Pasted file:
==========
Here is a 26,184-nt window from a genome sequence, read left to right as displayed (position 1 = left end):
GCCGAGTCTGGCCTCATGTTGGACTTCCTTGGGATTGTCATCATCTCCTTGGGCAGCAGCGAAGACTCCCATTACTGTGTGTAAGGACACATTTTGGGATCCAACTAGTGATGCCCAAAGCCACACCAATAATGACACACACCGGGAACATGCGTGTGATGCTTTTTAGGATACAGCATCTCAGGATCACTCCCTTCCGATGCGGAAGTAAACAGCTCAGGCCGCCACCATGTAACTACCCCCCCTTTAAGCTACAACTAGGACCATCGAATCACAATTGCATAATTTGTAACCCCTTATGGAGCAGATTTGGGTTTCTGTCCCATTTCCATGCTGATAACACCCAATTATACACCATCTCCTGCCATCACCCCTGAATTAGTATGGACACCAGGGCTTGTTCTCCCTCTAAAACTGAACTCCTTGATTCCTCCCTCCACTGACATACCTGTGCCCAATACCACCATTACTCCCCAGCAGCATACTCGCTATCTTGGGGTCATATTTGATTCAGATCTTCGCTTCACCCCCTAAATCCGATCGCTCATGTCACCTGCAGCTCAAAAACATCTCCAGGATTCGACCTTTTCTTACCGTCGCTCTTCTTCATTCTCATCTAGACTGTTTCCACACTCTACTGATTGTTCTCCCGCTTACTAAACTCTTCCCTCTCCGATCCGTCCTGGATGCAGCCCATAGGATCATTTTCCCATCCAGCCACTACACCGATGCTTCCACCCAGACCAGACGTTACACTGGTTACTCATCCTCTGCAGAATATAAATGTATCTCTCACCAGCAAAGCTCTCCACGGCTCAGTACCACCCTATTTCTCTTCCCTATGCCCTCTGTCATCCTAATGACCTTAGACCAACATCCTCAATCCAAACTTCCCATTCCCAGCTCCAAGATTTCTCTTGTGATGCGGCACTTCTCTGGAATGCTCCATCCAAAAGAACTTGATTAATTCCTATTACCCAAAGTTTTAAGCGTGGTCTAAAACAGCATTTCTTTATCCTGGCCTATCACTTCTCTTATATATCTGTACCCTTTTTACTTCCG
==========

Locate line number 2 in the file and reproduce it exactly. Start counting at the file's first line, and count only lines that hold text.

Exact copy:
GCCGAGTCTGGCCTCATGTTGGACTTCCTTGGGATTGTCATCATCTCCTTGGGCAGCAGCGAAGACTCCCATTACTGTGTGTAAGGACACATTTTGGGATCCAACTAGTGATGCCCAAAGCCACACCAATAATGACACACACCGGGAACATGCGTGTGATGCTTTTTAGGATACAGCATCTCAGGATCACTCCCTTCCGATGCGGAAGTAAACAGCTCAGGCCGCCACCATGTAACTACCCCCCCTTTAAGCTACAACTAGGACCATCGAATCACAATTGCATAATTTGTAACCCCTTATGGAGCAGATTTGGGTTTCTGTCCCATTTCCATGCTGATAACACCCAATTATACACCATCTCCTGCCATCACCCCTGAATTAGTATGGACACCAGGGCTTGTTCTCCCTCTAAAACTGAACTCCTTGATTCCTCCCTCCACTGACATACCTGTGCCCAATACCACCATTACTCCCCAGCAGCATACTCGCTATCTTGGGGTCATATTTGATTCAGATCTTCGCTTCACCCCCTAAATCCGATCGCTCATGTCACCTGCAGCTCAAAAACATCTCCAGGATTCGACCTTTTCTTACCGTCGCTCTTCTTCATTCTCATCTAGACTGTTTCCACACTCTACTGATTGTTCTCCCGCTTACTAAACTCTTCCCTCTCCGATCCGTCCTGGATGCAGCCCATAGGATCATTTTCCCATCCAGCCACTACACCGATGCTTCCACCCAGACCAGACGTTACACTGGTTACTCATCCTCTGCAGAATATAAATGTATCTCTCACCAGCAAAGCTCTCCACGGCTCAGTACCACCCTATTTCTCTTCCCTATGCCCTCTGTCATCCTAATGACCTTAGACCAACATCCTCAATCCAAACTTCCCATTCCCAGCTCCAAGATTTCTCTTGTGATGCGGCACTTCTCTGGAATGCTCCATCCAAAAGAACTTGATTAATTCCTATTACCCAAAGTTTTAAGCGTGGTCTAAAACAGCATTTCTTTATCCTGGCCTATCACTTCTCTTATATATCTGTACCCTTTTTACTTCCG